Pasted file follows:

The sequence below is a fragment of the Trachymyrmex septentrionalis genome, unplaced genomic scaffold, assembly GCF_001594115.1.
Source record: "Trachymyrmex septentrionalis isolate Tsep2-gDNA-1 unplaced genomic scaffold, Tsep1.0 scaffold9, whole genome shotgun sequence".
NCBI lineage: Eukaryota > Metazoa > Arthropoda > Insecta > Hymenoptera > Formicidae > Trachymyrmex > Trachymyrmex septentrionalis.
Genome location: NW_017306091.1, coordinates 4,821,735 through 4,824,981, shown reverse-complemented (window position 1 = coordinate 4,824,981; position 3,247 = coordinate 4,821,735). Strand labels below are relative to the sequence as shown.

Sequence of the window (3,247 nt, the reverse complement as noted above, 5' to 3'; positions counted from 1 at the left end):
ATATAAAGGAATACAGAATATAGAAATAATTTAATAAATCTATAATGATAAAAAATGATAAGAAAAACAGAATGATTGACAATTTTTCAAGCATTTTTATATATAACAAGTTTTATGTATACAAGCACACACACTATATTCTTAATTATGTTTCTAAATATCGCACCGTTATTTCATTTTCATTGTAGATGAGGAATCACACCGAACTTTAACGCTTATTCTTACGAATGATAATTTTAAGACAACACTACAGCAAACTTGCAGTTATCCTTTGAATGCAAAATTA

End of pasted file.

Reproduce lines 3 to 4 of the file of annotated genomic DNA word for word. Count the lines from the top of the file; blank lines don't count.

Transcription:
NCBI lineage: Eukaryota > Metazoa > Arthropoda > Insecta > Hymenoptera > Formicidae > Trachymyrmex > Trachymyrmex septentrionalis.
Genome location: NW_017306091.1, coordinates 4,821,735 through 4,824,981, shown reverse-complemented (window position 1 = coordinate 4,824,981; position 3,247 = coordinate 4,821,735). Strand labels below are relative to the sequence as shown.